How to Get Over a Midlife Crisis

At 51, I’m way past midlife (I doubt that I’m going to make it to 102), but I found some good advice from Peter Drucker that I’d like to pass along.

Drucker was “the creator and inventor of modern management,” according to business guru Tom Peters.  Writer John Byrne adds, “The story of Peter Drucker is the story of management itself. It’s the story of the rise of the modern corporation and the managers who organize work. Without his analysis it’s almost impossible to imagine the rise of dispersed, globe-spanning corporations.”

So, when Peter Drucker talks, it pays to listen.

Shortly before his death in 2005 (at the age of 95), Drucker talked about how to reinvigorate people.  “Within organizations there are people who, typically in their 40s, hit a midlife crisis when they realize that they won’t make it to the top or discover that they are not yet first-rate… How do you save these people?  Give them a parallel challenge.  Encourage people facing a midlife crisis to apply their skills in the non-profit sector.”  

So, here’s an encouraging word for all you men and women out there who are beginning to wonder if you’ll ever “make it to the top”—Volunteer!  Get involved in church!  At my church we’re trying to bring the Kingdom of heaven to Richmond, Virginia.  We’re doing it by helping refugees from Bhutan get resettled in this city, by teaching children in Sunday school, by offering hot showers to our homeless neighbors, by creating a loving, caring community for senior adults, by hosting a divorce recovery workshop, by starting a weekly farmer’s market, and by “singing heaven down” every week through our music ministry. 

Those are just a few examples.  Bringing heaven to earth is a big job.  We’re going to need all the help we can get.  And if you are willing and able to help us we would be grateful.  Not only that, but along the way you might discover that this kind of work—Kingdom work—is even more important than the work you do in your day job.  Jesus once said, “The one who would be great among you must be least of all and servant of all” (Mk. 10:42-44).  In other words, the way to make it to the top is not necessarily by climbing the corporate ladder, but by rolling up your sleeves and helping “the least of these, his brothers and sisters” (Mt. 25:40). 

And when Jesus talks, it pays to listen.

Wheelbarrows Full of Money

This economic crisis just doesn’t seem to let up, does it?

The Dow Jones Industrial Average was down for the seventh straight day yesterday, the worst slide since 2008.  In the conversations I overhear at the hardware store people speak in hushed tones about how hard it’s been and wonder when things are going to get better. On the evening news analysts speculate that the jobless rate is down only because many people have simply stopped looking for jobs that aren’t there.  And on the back of the worship bulletin I see that even Richmond’s mighty First Baptist Church is not immune: we’re showing a deficit that’s nearly five percent of our annual budget.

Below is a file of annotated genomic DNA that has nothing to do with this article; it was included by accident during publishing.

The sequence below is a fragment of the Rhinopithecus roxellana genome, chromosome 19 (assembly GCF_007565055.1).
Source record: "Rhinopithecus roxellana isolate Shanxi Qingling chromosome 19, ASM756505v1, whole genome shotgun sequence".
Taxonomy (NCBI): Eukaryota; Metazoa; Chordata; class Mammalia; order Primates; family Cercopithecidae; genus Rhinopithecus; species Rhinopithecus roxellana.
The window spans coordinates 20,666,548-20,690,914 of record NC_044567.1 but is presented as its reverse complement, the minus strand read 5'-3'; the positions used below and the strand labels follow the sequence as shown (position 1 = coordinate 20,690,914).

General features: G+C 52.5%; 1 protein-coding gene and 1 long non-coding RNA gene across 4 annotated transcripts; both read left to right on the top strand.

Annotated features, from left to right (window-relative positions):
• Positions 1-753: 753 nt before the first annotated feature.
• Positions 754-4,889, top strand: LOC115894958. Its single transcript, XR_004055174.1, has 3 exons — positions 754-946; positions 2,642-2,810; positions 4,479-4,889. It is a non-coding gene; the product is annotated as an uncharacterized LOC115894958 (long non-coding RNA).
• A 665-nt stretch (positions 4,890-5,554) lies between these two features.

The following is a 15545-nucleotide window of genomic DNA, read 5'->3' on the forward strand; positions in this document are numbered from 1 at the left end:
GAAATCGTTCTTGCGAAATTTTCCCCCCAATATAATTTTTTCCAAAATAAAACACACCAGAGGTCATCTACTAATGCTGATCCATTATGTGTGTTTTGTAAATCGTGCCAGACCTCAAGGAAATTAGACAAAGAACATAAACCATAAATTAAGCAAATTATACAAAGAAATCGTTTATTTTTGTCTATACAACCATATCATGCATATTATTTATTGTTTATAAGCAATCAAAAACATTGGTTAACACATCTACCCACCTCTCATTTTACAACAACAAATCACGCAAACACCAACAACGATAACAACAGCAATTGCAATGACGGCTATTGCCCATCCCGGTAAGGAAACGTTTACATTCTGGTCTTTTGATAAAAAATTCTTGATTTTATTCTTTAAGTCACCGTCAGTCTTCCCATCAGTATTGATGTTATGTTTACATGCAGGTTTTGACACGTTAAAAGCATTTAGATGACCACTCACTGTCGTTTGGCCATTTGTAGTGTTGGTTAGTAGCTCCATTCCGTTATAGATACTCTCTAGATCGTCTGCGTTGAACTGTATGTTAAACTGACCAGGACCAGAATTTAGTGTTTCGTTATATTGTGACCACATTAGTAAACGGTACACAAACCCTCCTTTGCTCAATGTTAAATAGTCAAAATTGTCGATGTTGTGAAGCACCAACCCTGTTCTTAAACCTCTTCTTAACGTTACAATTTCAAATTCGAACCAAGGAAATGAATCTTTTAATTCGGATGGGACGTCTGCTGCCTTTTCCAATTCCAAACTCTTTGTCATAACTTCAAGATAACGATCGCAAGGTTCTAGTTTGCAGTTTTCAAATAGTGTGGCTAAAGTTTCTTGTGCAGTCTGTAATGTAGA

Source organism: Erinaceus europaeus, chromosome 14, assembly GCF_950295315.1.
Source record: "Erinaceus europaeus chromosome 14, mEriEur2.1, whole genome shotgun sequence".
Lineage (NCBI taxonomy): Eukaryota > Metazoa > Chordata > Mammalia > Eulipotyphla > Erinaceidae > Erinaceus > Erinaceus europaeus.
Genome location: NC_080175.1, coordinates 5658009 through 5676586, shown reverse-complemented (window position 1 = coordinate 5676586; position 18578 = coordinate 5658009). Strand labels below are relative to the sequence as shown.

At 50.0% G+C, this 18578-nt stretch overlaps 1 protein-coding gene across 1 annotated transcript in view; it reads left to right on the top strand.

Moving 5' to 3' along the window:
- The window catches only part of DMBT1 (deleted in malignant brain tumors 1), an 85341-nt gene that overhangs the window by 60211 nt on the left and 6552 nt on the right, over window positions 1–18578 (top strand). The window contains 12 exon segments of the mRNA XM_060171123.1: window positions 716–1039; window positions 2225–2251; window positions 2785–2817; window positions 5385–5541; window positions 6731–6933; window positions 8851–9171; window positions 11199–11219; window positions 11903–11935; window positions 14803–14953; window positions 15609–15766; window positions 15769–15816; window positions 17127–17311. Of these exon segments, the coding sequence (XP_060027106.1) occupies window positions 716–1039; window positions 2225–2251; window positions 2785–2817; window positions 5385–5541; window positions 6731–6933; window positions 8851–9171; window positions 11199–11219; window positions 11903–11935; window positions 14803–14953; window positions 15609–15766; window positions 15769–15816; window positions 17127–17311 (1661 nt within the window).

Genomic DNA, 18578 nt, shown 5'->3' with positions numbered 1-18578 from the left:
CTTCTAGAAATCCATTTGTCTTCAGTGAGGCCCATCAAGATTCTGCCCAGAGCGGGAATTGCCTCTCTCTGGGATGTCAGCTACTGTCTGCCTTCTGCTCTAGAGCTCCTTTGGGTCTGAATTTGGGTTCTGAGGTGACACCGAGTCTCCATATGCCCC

As pastor (which some people think of as “CEO”), I’m concerned.  I’m concerned mostly about those people who have had to cut back on their giving because they’ve suffered a reduction in income.  I wonder what kind of conversations they’re having around the dinner table, and what worries keep them up at night.  But I’m also concerned about this institution we call First Baptist Church.  Like many of our members we may have to make some hard decisions about where the money goes when there’s less of it, and I wonder how our mission and ministry will suffer because of it.  

I’m not concerned about the church of Jesus Christ.  I believe that it will thrive no matter what becomes of our earthly institutions.  If European churches empty out and American churches go broke, revival will break out in China, or Ghana, or Chile.  This movement lives because Christ lives.  Nonetheless, if it’s going to thrive somewhere, why not here?  Why not water the roots of the church right where we are?  

I’ve been wondering what would happen if the people of Richmond’s First Baptist Church doubled up on their attention to the institution and made sure it was ready to carry out the mission of Christ.  What if the buildings were immaculate, gleaming, and smelling of fresh paint?  What if the lawns were manicured and the hedges freshly trimmed?  What if there was plenty of free parking, and shuttles running smoothly from a covered garage?  What if our worship services were broadcast across the greater metropolitan area?  What if the staff was capable, well-compensated, and eager to do its work?  What if the ushers came down the aisle pushing wheelbarrows full of money?  What if lives were touched and changed by our ministries?  And what if the people were so full of Christ’s spirit that the Kingdom of Heaven came to Richmond, Virginia, every day of the week?  It sounds good, doesn’t it?  And the truth of it is that most of those things are already in place: the only difference between that picture and what actually exists is the wheelbarrows full of money and the Kingdom coming day after day.  

I don’t know if we will ever have wheelbarrows full of money, but I believe that even when we have empty pockets we can fill our souls with the abundant spirit of Christ.  If we do that, then maybe even before the economy recovers revival will break out,

And the Kingdom will come.

Photo illustration by Daniel Hurst,